Brighter Than Rudolph’s Nose
December 24, 2022
Christmas really puts the spotlight on reindeer, but these three unusual white reindeer outshine even Rudolph…and they’re even learning how to pull a sleigh!
The three reindeer (Vanilla, Mr. Whippy, and 99) were born this past spring at Cairngorms National Park in the Scottish Highlands. The Highlands have lower temperatures and more snow than the rest of Scotland, so it is the perfect place for the reindeer and the Arctic-type vegetation they love to eat.
Reindeer became extinct in Scotland about 800-1000 years ago, largely due to over-hunting. In 1952 a Swedish herder, Mikel Utsi, and his wife introduced a small group of reindeer to the Cairngorm Mountains as an experiment. The animals not only survived, they thrived.
Today there are about 150 animals in the herd. They roam freely, but are very tame and social, enjoy their many visitors, and each one has a name. Every year the staff at the Cairngorm Reindeer Centre pick a theme for naming new calves. (It looks like this year’s theme, at least for our white trio, was ice cream treats.)
For about six weeks leading up to Christmas, teams of the reindeer are taken on tour and pull Santa and his sleigh in parades and events throughout Scotland and northern England. Young calves are tied behind a sleigh as part of their training and will eventually learn to pull in harness. This year Vanilla and his white herdmates are taking part in their very first tour.
The Christmas tour raises funds for care of the reindeer, but also promotes “reindeer awareness.” The Visit Cairngorm website proclaims: “Reindeer are not just for Christmas!”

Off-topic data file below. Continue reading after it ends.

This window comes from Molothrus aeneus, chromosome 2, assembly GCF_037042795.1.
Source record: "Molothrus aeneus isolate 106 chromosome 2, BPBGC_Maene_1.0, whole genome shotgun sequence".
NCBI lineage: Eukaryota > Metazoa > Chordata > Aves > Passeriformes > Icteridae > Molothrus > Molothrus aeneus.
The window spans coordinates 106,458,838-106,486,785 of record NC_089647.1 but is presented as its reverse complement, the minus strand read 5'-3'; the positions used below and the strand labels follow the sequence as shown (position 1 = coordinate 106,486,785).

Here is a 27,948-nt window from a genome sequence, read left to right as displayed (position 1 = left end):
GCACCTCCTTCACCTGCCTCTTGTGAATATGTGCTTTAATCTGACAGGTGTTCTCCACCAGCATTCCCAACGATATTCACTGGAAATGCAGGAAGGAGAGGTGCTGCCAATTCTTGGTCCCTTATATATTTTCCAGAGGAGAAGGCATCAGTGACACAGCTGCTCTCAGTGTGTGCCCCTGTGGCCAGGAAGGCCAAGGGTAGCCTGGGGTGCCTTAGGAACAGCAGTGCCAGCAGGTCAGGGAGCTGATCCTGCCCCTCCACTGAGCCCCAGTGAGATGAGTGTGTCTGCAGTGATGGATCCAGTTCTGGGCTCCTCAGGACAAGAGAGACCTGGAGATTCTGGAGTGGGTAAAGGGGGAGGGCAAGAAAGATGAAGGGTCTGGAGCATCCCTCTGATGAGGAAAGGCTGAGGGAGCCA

Tours to see the herd in Cairngorm Park take place most of the year, but the park’s CEO, Mark Tate, says, “The Cairngorm Reindeer Herd are a firm favourite among our winter visitors… They add to the magical winter feel that really does make winter come to life in the (park).”
Reindeer (called caribou in North America) are part of the deer family, but prefer colder, more open environments; have larger, splayed hooves for walking on snow; and both males and females have antlers (essentially snow shovels, but also good for defending calves from predators).
Just as with white-tailed deer, white coat color in reindeer is caused by a very rare lack of pigment known as leucism. Northern Europeans have always considered white reindeer a symbol of happiness and an omen of good luck.
If Comet and Cupid or any of Santa’s aerial crew ever retire, it looks like the Cairngorm reindeer are totally up to the task. And if Vanilla, Mr. Whippie, or 99 get the job, they’ll not only be practiced at pulling a sleigh and spreading Christmas cheer, their white coats will be extra easy to see against a nighttime sky.